A lot of people around me have been getting their PMP certification. Some of them are right out of college. I've been managing projects for 20 years. Is it important to get it and what is it even worth if people with no experience are getting it?
Old Fogie in Seattle.
Dear Old Fogie,
I studied for and received my PMP certification back in 1999. My number was somewhere around 14,000. My nephew just got his and his number was 2 million something. It has certainly become more popular. When I first received mine, I had to explain to people that PMP was not shorthand for my night job. Now everyone seems to know what it means.
Many jobs are not open to those without the certification. It is also seen as almost like a degree, you need to have it in your tool-kit to be considered a serious Project Manager. So the answer to your first question is: Yes, it is important to get the certification. It is worth getting it, just so that you don't get beaten out for a great PM gig by some kid with a PMP. If you both have it, the sponsor will pick the one with more experience.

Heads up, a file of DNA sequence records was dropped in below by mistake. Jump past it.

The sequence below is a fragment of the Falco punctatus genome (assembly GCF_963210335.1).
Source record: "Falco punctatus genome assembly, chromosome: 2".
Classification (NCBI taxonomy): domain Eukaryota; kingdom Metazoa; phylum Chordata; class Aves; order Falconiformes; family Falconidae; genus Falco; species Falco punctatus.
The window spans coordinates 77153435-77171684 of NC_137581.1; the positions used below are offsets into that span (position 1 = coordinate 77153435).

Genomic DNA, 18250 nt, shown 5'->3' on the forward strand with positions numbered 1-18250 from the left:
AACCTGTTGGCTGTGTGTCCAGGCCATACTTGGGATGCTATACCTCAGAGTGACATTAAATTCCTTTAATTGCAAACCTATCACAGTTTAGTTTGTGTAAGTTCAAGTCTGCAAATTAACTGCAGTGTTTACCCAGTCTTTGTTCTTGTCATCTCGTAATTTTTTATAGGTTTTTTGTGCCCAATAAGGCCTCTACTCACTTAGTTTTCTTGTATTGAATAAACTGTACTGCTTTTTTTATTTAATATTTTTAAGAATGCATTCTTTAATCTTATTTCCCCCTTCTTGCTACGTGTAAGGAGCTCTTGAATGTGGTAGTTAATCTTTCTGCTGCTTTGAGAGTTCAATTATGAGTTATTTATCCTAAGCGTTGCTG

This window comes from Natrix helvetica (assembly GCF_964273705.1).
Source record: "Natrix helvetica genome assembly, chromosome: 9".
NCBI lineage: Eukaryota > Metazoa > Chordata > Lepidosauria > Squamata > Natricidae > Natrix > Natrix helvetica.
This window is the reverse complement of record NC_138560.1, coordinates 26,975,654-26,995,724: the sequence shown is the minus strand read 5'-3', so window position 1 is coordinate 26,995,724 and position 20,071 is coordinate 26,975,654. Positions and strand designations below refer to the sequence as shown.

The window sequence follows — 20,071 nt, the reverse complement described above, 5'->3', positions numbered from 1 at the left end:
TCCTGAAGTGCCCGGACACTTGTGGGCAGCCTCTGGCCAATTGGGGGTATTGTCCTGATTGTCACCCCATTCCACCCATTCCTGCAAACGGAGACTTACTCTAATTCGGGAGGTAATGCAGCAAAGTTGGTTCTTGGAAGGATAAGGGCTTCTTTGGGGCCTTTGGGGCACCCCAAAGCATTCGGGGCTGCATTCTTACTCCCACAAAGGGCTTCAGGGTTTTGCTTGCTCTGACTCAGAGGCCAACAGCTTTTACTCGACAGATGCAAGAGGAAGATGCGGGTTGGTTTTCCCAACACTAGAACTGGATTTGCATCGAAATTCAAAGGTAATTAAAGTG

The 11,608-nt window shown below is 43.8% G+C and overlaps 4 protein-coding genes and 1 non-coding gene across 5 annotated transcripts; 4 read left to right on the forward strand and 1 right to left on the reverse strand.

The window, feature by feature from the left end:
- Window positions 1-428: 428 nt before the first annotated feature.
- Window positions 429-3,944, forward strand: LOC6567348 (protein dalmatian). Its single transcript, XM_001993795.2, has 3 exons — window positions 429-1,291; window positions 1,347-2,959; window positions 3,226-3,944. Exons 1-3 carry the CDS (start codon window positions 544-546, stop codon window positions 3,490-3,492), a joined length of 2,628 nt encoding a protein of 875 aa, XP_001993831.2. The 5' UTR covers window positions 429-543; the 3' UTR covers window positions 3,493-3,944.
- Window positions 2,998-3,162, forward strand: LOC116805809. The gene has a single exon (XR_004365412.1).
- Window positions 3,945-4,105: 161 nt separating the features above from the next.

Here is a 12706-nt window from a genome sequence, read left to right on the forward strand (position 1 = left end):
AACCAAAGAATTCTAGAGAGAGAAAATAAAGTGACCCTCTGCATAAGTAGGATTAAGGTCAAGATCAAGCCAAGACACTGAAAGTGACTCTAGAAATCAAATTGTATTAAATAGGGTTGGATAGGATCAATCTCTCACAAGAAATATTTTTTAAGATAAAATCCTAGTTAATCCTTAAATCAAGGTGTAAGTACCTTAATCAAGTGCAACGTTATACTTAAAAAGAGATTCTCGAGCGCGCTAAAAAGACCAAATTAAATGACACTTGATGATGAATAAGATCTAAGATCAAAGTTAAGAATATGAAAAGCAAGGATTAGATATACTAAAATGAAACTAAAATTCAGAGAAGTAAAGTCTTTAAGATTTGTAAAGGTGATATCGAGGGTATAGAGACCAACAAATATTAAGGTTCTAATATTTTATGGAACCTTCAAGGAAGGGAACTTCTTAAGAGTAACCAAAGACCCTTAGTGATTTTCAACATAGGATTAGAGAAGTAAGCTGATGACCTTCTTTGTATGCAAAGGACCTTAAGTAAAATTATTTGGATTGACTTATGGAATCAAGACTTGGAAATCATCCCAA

But I've also noticed the same trend that people are getting this certification right out of college. I don't like this trend. It cheapens the certification. The pre-requisites are 7500 hours of project management experience but college students are making their coursework and course-projects fit the requirements. Then they pass the test and suddenly they are PMPs. I don't feel that they know what real projects are like yet.
The Project Management Institute gets $500 for everyone who takes the test so they are motivated to make it as accessible as possible. They have also added many other certifications to gain more money here. I haven't seen my dues diminish along with this huge surge of income so I can only assume that the leadership of this 'Not for profit' organization is doing quite well these days.
To answer your second question: It is slowly losing its value as more and more inexperienced people are gaining the certification. PMI better watch out that it doesn't kill the golden goose.
The greatest value I received from taking the test was what I learned while studying for it. I exposed myself to a lot of interesting concepts I knew nothing about. I may never use some of the areas like contract negotiations or formal project closure but it was nice to learn about aspects my team-members typically do.
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